Ruling could impact alcohol sales in Ala. towns - WSFA.com Montgomery Alabama news.

Ruling could impact alcohol sales in Ala. towns

  • More newsMore>>

  • 36 dead, 7 missing in Hiroshima landslide

    36 dead, 7 missing in Hiroshima landslide

    Wednesday, August 20 2014 9:54 AM EDT2014-08-20 13:54:23 GMT
    Rain-sodden slopes collapsed in torrents of mud, rock and debris early Wednesday in the outskirts of Hiroshima, killing at least 10 people and leaving 22 missing, the government said.More >>
    Rain-sodden slopes collapsed in torrents of mud, rock and debris Wednesday on the outskirts of Hiroshima city, killing at least 36 people and leaving seven missing, Japanese police said.More >>
  • Another American hostage at risk by Islamic State

    Another American hostage at risk by Islamic State

    Wednesday, August 20 2014 8:24 AM EDT2014-08-20 12:24:23 GMT
    Militants with the Islamic State extremist group have beheaded American journalist James Foley and are threatening to kill another hostage in retaliation for U.S. airstrikes in northern Iraq.More >>
    In a horrifying act of revenge for U.S. airstrikes in northern Iraq, militants with the Islamic State extremist group have beheaded American journalist James Foley - and are threatening to kill another hostage, U.S....More >>
  • Montgomery City Council passes pet ordinance

    Montgomery City Council passes pet ordinance

    Wednesday, August 20 2014 8:12 AM EDT2014-08-20 12:12:07 GMT
    The Montgomery City Council passed a new pet ordinance Tuesday night that includes an increased fee for pet owners whose dogs bite someone.The fee is going from ten dollars to one hundred dollars. TheMore >>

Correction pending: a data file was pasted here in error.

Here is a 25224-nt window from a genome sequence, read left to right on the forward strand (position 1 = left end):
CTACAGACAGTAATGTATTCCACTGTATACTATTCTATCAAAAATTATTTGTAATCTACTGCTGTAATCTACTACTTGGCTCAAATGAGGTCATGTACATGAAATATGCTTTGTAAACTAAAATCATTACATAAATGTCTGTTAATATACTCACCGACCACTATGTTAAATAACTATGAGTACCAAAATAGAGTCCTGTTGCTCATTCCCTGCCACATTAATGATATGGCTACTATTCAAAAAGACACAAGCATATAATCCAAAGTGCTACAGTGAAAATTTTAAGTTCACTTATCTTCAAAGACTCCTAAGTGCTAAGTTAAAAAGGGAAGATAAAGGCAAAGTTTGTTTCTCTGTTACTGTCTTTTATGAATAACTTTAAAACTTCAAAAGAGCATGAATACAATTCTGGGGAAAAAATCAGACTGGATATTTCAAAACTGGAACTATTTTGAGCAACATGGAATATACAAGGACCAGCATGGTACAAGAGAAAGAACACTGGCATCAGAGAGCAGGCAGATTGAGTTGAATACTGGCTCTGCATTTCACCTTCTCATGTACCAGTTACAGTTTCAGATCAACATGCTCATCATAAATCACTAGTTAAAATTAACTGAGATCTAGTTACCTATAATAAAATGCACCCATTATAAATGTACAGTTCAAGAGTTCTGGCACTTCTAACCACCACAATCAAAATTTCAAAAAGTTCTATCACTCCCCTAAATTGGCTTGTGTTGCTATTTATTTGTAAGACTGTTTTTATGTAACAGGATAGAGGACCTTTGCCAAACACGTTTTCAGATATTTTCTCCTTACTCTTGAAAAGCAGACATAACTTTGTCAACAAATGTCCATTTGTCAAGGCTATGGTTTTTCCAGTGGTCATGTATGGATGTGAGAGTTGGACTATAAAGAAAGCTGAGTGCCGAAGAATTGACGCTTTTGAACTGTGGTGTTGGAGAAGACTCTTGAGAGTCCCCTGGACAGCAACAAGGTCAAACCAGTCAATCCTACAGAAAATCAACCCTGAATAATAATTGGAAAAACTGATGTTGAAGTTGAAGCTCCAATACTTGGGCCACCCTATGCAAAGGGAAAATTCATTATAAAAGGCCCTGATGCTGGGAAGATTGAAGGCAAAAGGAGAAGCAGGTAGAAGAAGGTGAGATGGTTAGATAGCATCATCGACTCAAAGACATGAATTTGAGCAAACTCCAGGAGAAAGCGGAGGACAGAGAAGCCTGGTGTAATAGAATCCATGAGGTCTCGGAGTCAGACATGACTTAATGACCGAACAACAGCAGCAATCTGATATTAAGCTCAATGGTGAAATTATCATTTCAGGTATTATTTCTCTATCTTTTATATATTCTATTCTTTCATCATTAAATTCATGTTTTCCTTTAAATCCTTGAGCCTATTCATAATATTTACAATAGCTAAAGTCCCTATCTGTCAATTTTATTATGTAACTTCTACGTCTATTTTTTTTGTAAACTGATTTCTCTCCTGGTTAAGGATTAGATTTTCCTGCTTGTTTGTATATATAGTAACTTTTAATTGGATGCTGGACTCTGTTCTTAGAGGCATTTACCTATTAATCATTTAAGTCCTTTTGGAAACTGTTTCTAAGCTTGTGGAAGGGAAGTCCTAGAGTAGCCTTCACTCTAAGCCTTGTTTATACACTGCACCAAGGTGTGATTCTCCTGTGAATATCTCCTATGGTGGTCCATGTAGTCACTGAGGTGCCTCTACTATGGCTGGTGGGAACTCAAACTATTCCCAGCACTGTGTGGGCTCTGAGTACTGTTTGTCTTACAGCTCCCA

The Montgomery City Council passed a new pet ordinance Tuesday night that includes an increased fee for pet owners whose dogs bite someone.More >>

BIRMINGHAM, Ala. (AP) - A judge in Blount County is being asked to rule on a 2009 state law which had led to alcohol sales being allowed in several dozen Alabama towns. The communities that could be affected by the ruling are in "dry" counties around the state.

Al.com reports (http://bit.ly/18PbEAd) that some attorneys suggest that if the judge rules the law unconstitutional, then those small "wet" towns across the state could dry up.

Alex Smith, an attorney for the city of Oneonta, says a ruling that the law is unconstitutional has the potential for creating "judicial and legislative chaos."

The issue is before Blount County Circuit Court Judge Steven King in a lawsuit against the city of Oneonta.

Copyright 2013 The Associated Press. All rights reserved. This material may not be published, broadcast, rewritten or redistributed.

Powered by WorldNow